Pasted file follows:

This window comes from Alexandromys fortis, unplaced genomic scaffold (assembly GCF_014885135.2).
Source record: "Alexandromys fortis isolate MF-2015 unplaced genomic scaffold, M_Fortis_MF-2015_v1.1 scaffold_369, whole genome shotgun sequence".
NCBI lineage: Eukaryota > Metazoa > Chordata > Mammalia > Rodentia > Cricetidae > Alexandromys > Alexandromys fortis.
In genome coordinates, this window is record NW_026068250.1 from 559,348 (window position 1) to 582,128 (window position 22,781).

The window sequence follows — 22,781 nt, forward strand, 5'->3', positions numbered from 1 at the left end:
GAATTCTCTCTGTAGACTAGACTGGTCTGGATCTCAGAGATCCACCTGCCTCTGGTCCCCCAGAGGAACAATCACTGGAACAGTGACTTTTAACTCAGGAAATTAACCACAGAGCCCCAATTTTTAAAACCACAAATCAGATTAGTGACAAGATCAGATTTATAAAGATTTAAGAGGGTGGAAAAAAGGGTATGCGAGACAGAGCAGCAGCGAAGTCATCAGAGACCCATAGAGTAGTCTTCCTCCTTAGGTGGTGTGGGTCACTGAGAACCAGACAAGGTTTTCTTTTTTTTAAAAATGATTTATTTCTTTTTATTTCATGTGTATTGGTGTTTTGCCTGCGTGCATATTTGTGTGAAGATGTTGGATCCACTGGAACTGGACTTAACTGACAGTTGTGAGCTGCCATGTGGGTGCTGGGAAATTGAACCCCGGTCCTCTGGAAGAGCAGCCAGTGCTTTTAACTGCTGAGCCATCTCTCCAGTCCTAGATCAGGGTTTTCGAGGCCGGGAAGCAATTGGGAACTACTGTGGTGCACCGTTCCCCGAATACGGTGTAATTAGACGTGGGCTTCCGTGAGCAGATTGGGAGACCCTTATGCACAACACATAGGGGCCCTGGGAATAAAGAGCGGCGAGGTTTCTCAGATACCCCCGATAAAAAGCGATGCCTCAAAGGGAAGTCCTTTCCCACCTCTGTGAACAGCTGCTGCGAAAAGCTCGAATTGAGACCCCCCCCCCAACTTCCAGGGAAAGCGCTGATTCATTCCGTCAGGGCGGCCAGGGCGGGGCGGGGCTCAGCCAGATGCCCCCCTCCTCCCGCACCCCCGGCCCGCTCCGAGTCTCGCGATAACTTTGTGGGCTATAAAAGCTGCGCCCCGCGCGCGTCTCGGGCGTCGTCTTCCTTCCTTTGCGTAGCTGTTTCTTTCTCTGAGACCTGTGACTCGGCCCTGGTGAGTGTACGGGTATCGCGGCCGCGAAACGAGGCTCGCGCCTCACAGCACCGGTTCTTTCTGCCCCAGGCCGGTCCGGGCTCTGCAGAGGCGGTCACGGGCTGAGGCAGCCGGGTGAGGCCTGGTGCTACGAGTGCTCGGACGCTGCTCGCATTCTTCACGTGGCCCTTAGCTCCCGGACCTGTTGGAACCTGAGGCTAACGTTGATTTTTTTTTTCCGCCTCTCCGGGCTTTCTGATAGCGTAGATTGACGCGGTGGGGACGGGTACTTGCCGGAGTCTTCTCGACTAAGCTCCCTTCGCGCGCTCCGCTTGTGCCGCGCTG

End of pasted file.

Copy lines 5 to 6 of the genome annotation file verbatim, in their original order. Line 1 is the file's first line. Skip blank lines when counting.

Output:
The window sequence follows — 22,781 nt, forward strand, 5'->3', positions numbered from 1 at the left end:
GAATTCTCTCTGTAGACTAGACTGGTCTGGATCTCAGAGATCCACCTGCCTCTGGTCCCCCAGAGGAACAATCACTGGAACAGTGACTTTTAACTCAGGAAATTAACCACAGAGCCCCAATTTTTAAAACCACAAATCAGATTAGTGACAAGATCAGATTTATAAAGATTTAAGAGGGTGGAAAAAAGGGTATGCGAGACAGAGCAGCAGCGAAGTCATCAGAGACCCATAGAGTAGTCTTCCTCCTTAGGTGGTGTGGGTCACTGAGAACCAGACAAGGTTTTCTTTTTTTTAAAAATGATTTATTTCTTTTTATTTCATGTGTATTGGTGTTTTGCCTGCGTGCATATTTGTGTGAAGATGTTGGATCCACTGGAACTGGACTTAACTGACAGTTGTGAGCTGCCATGTGGGTGCTGGGAAATTGAACCCCGGTCCTCTGGAAGAGCAGCCAGTGCTTTTAACTGCTGAGCCATCTCTCCAGTCCTAGATCAGGGTTTTCGAGGCCGGGAAGCAATTGGGAACTACTGTGGTGCACCGTTCCCCGAATACGGTGTAATTAGACGTGGGCTTCCGTGAGCAGATTGGGAGACCCTTATGCACAACACATAGGGGCCCTGGGAATAAAGAGCGGCGAGGTTTCTCAGATACCCCCGATAAAAAGCGATGCCTCAAAGGGAAGTCCTTTCCCACCTCTGTGAACAGCTGCTGCGAAAAGCTCGAATTGAGACCCCCCCCCCAACTTCCAGGGAAAGCGCTGATTCATTCCGTCAGGGCGGCCAGGGCGGGGCGGGGCTCAGCCAGATGCCCCCCTCCTCCCGCACCCCCGGCCCGCTCCGAGTCTCGCGATAACTTTGTGGGCTATAAAAGCTGCGCCCCGCGCGCGTCTCGGGCGTCGTCTTCCTTCCTTTGCGTAGCTGTTTCTTTCTCTGAGACCTGTGACTCGGCCCTGGTGAGTGTACGGGTATCGCGGCCGCGAAACGAGGCTCGCGCCTCACAGCACCGGTTCTTTCTGCCCCAGGCCGGTCCGGGCTCTGCAGAGGCGGTCACGGGCTGAGGCAGCCGGGTGAGGCCTGGTGCTACGAGTGCTCGGACGCTGCTCGCATTCTTCACGTGGCCCTTAGCTCCCGGACCTGTTGGAACCTGAGGCTAACGTTGATTTTTTTTTTCCGCCTCTCCGGGCTTTCTGATAGCGTAGATTGACGCGGTGGGGACGGGTACTTGCCGGAGTCTTCTCGACTAAGCTCCCTTCGCGCGCTCCGCTTGTGCCGCGCTG